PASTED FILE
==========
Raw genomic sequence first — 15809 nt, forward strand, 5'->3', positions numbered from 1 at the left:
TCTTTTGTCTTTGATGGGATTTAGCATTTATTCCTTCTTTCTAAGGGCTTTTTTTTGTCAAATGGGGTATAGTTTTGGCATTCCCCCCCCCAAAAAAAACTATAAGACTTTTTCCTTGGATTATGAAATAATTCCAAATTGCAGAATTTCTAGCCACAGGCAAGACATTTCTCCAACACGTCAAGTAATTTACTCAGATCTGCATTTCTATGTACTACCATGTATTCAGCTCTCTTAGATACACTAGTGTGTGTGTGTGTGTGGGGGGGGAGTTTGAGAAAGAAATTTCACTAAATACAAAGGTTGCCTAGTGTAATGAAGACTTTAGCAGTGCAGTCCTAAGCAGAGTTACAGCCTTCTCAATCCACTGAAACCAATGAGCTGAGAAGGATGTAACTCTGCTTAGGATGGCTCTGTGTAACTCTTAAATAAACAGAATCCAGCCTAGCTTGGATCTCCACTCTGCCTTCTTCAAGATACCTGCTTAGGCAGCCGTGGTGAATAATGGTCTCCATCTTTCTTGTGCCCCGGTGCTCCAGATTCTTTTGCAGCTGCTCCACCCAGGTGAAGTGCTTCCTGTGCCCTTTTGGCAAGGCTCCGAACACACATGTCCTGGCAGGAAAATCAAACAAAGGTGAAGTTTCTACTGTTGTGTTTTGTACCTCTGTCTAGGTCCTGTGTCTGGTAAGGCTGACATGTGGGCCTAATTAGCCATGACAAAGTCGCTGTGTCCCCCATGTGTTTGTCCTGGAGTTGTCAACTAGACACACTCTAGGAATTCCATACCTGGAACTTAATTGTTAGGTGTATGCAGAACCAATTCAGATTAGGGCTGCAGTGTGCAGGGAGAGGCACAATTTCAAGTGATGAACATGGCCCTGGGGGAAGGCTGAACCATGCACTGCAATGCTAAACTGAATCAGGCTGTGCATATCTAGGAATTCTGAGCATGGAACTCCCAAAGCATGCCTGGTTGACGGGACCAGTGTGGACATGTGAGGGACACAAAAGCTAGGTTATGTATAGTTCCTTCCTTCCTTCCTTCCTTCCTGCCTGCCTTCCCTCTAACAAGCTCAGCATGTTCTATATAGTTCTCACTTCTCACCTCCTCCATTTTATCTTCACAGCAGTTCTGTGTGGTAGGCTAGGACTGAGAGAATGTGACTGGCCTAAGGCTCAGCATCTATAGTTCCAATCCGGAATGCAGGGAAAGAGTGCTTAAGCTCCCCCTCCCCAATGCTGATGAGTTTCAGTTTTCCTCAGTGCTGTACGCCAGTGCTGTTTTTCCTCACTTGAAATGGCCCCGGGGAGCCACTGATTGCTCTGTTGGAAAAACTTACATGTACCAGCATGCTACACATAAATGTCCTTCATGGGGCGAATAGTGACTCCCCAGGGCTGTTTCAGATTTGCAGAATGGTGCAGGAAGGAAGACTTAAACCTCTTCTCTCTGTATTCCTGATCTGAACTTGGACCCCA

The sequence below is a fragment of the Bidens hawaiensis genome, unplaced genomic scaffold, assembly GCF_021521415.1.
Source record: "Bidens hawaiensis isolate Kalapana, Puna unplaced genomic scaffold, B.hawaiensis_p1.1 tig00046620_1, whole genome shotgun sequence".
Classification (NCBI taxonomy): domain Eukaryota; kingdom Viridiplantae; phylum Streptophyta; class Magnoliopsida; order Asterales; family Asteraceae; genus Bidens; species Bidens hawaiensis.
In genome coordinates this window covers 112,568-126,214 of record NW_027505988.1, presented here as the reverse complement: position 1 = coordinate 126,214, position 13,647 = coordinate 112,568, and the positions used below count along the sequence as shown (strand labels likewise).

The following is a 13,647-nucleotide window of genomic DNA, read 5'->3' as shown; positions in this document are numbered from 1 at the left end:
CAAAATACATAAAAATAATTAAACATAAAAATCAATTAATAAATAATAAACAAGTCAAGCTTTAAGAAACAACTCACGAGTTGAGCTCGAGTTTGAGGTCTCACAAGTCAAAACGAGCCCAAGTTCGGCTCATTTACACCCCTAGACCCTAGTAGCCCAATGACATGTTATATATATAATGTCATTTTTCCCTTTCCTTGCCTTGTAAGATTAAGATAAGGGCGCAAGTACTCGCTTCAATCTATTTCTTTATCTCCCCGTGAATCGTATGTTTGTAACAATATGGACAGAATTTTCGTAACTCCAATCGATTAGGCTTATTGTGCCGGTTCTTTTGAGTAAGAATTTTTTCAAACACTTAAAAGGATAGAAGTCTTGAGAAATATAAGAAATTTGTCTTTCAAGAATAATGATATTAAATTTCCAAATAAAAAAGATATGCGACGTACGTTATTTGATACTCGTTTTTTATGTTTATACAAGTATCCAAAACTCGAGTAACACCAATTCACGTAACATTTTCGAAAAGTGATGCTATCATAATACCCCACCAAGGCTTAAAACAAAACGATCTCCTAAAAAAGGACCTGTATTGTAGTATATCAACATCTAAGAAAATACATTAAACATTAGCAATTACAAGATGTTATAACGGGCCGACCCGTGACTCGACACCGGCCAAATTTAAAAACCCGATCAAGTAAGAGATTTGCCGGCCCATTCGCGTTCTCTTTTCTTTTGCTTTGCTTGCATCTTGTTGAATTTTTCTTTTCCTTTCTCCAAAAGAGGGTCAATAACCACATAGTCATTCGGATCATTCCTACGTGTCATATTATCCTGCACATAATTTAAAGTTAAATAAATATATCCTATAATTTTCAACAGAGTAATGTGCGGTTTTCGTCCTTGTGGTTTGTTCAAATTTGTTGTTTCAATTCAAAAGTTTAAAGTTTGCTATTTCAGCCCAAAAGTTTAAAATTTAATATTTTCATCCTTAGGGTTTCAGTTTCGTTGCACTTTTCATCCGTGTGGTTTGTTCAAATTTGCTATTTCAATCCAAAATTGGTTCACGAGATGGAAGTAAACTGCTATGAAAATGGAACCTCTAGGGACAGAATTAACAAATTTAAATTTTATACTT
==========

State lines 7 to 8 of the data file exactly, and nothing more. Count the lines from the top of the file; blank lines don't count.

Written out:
The following is a 13,647-nucleotide window of genomic DNA, read 5'->3' as shown; positions in this document are numbered from 1 at the left end:
CAAAATACATAAAAATAATTAAACATAAAAATCAATTAATAAATAATAAACAAGTCAAGCTTTAAGAAACAACTCACGAGTTGAGCTCGAGTTTGAGGTCTCACAAGTCAAAACGAGCCCAAGTTCGGCTCATTTACACCCCTAGACCCTAGTAGCCCAATGACATGTTATATATATAATGTCATTTTTCCCTTTCCTTGCCTTGTAAGATTAAGATAAGGGCGCAAGTACTCGCTTCAATCTATTTCTTTATCTCCCCGTGAATCGTATGTTTGTAACAATATGGACAGAATTTTCGTAACTCCAATCGATTAGGCTTATTGTGCCGGTTCTTTTGAGTAAGAATTTTTTCAAACACTTAAAAGGATAGAAGTCTTGAGAAATATAAGAAATTTGTCTTTCAAGAATAATGATATTAAATTTCCAAATAAAAAAGATATGCGACGTACGTTATTTGATACTCGTTTTTTATGTTTATACAAGTATCCAAAACTCGAGTAACACCAATTCACGTAACATTTTCGAAAAGTGATGCTATCATAATACCCCACCAAGGCTTAAAACAAAACGATCTCCTAAAAAAGGACCTGTATTGTAGTATATCAACATCTAAGAAAATACATTAAACATTAGCAATTACAAGATGTTATAACGGGCCGACCCGTGACTCGACACCGGCCAAATTTAAAAACCCGATCAAGTAAGAGATTTGCCGGCCCATTCGCGTTCTCTTTTCTTTTGCTTTGCTTGCATCTTGTTGAATTTTTCTTTTCCTTTCTCCAAAAGAGGGTCAATAACCACATAGTCATTCGGATCATTCCTACGTGTCATATTATCCTGCACATAATTTAAAGTTAAATAAATATATCCTATAATTTTCAACAGAGTAATGTGCGGTTTTCGTCCTTGTGGTTTGTTCAAATTTGTTGTTTCAATTCAAAAGTTTAAAGTTTGCTATTTCAGCCCAAAAGTTTAAAATTTAATATTTTCATCCTTAGGGTTTCAGTTTCGTTGCACTTTTCATCCGTGTGGTTTGTTCAAATTTGCTATTTCAATCCAAAATTGGTTCACGAGATGGAAGTAAACTGCTATGAAAATGGAACCTCTAGGGACAGAATTAACAAATTTAAATTTTATACTT